WEST TOWN — A Humboldt Park radio station that’s been dedicated to giving young people of color the skills needed to succeed in the music and radio industries for 15 years is losing its longtime home.
Que4 Radio did not renew its lease at 2643 W. Chicago Ave. at the Humboldt Park-West Town border. The pandemic upended the organization’s ability to earn revenue through events, co-founder John Ibarra said.
If they can get enough community support through donations, Que4’s leaders hope their next home will be in a building the organization can actually buy for long-term use — preferably in Humboldt Park.
“We’re street kids, born and raised in Humboldt Park,” Ibarra said. “We came from a place where none of this was available. We actively searched for something like this in our youth. We always wanted to keep Que4 fully accessible to people. Even if they had nothing at all, we would never say no.”
“We’re doing it for the love, and that doesn’t pay the bills, unfortunately,” he said.
‘When COVID happened, it shut everything down’
Founded in 2006, Que4 made it more affordable for artists and independent organizations to access audio production equipment while teaching youth how to use it. Leaders also offered “real-world experience” for young people aspiring to get into the music business.
Over the years, Que4 has taught “thousands” of West Side youth how to create a podcast, set up a stage, run live sound, manage events and other skills, Ibarra said. People often come in as adults to share stories of how Que4 changed their lives, he said.
“They tell us how much it affected their lives, opened doors for them in neighborhoods where you wouldn’t see anything like this,” he said. “Back when we started, people wouldn’t even come into Humboldt Park. … Then we’re at the point where people were coming from all parts of the city.”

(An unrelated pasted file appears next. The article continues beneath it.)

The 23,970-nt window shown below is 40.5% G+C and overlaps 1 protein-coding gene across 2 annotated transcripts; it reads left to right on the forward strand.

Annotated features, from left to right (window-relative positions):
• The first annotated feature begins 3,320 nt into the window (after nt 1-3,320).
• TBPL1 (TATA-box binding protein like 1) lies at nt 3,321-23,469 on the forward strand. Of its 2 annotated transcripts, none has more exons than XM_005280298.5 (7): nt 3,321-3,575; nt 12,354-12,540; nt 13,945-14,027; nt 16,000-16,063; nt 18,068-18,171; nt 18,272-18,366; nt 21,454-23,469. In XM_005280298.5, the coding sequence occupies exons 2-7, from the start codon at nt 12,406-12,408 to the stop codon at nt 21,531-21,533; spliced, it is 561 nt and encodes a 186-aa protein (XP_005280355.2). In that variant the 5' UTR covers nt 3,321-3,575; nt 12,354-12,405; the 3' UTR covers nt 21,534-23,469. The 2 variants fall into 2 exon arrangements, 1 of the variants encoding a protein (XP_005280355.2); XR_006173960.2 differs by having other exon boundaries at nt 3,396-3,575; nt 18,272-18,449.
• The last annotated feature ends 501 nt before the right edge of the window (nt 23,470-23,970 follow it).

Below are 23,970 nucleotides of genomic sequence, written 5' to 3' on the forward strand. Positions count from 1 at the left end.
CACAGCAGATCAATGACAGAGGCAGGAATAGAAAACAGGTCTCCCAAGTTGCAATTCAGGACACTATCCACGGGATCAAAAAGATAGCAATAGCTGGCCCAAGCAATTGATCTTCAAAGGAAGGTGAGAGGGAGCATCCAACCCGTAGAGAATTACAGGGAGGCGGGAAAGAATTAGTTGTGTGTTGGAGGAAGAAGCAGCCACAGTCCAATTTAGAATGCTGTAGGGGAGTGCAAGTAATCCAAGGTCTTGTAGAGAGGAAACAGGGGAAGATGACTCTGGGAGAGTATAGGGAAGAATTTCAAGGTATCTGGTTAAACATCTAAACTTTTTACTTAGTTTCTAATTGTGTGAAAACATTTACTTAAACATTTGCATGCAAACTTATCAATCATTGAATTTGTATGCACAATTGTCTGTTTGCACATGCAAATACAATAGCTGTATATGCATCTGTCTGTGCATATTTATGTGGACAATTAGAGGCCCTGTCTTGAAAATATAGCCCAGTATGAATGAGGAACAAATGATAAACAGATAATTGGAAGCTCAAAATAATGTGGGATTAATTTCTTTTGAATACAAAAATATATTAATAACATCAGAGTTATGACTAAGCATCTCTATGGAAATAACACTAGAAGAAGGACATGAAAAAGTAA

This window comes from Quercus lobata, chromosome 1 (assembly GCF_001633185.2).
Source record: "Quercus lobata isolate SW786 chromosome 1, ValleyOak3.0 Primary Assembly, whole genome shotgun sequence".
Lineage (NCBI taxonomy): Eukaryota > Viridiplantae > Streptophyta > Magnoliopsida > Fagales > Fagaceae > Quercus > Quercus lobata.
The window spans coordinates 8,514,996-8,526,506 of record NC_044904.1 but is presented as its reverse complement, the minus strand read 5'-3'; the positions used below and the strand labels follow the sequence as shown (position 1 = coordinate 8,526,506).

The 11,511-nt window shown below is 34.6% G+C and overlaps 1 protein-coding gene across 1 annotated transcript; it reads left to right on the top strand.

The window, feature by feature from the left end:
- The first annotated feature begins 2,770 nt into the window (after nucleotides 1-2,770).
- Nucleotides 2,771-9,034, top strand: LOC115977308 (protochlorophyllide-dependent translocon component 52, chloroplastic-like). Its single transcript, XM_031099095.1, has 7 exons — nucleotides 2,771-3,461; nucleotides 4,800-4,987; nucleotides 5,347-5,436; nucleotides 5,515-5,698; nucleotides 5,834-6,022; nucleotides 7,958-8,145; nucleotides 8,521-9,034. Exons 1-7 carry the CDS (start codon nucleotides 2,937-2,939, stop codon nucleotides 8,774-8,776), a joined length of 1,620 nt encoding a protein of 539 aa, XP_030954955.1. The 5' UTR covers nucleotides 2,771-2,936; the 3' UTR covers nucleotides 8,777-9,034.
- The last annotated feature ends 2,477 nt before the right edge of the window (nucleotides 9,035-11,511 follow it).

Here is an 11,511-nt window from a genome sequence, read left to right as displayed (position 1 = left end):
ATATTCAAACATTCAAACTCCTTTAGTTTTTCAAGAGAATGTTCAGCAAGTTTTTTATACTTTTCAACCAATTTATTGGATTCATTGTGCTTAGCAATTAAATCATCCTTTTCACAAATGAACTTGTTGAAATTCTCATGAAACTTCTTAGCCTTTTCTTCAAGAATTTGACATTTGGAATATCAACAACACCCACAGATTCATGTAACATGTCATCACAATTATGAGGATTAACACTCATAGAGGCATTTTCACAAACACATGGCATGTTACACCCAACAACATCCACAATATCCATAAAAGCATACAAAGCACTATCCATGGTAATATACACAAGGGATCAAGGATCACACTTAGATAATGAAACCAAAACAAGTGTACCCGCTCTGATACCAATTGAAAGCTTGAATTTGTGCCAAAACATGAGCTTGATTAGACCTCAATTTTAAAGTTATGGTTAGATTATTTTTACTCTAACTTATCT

The organization’s most recent location on Chicago Avenue housed Que4’s radio station, podcast studio and web-based TV network while serving as a community space for events and programs.
During the pandemic, Que4 pivoted by offering streaming services. Working with organizations such as the Puerto Rican Cultural Center, Que4 streamed more than 300 virtual programs, Ibarra said.
But a big piece of what Que4 offered the community — an in-person destination for youth — was out of commission during the pandemic. The crisis illuminated the importance of Que4 in maintaining an inclusive “underground” arts scene, Ibarra said.
“Everybody was thinking in the mainstream …” he said. “No real light got shined on the independent organizations actually creating the safe spaces for indie musicians and artists to come and be themselves.”
Throughout the pandemic, Que4 kept its limited programs free.
“A lot of that financial strain came down on me personally,” Ibarra said. “I don’t have a lot of money; I’m not a trust-fund kid. When COVID happened, it shut everything down. I was working at the Green Mill; that was my entire income gone. I couldn’t sustain the space anymore.”
An immeasurable loss
The organization was dealt another major blow when longtime radio host and Que4 treasurer Alejandro Morales died in January. He was 46.
An accountant by day, Morales helped Que4 attain nonprofit status. He also led efforts related to grant applications and was instrumental in securing the group’s financial future.
When Morales died, efforts to expand Que4 were put on hold, Ibarra said.
“That’s like family, you know,” he said. “You gotta take time to heal and accept, figure out how to deal with the loss of someone so important.”
Ibarra has a lot of ideas for what the future could hold for Que4. He’d love for the station to include a co-op kitchen where youth can learn cooking skills from professional chefs.
“As long as I’m alive, it doesn’t die,” he said.
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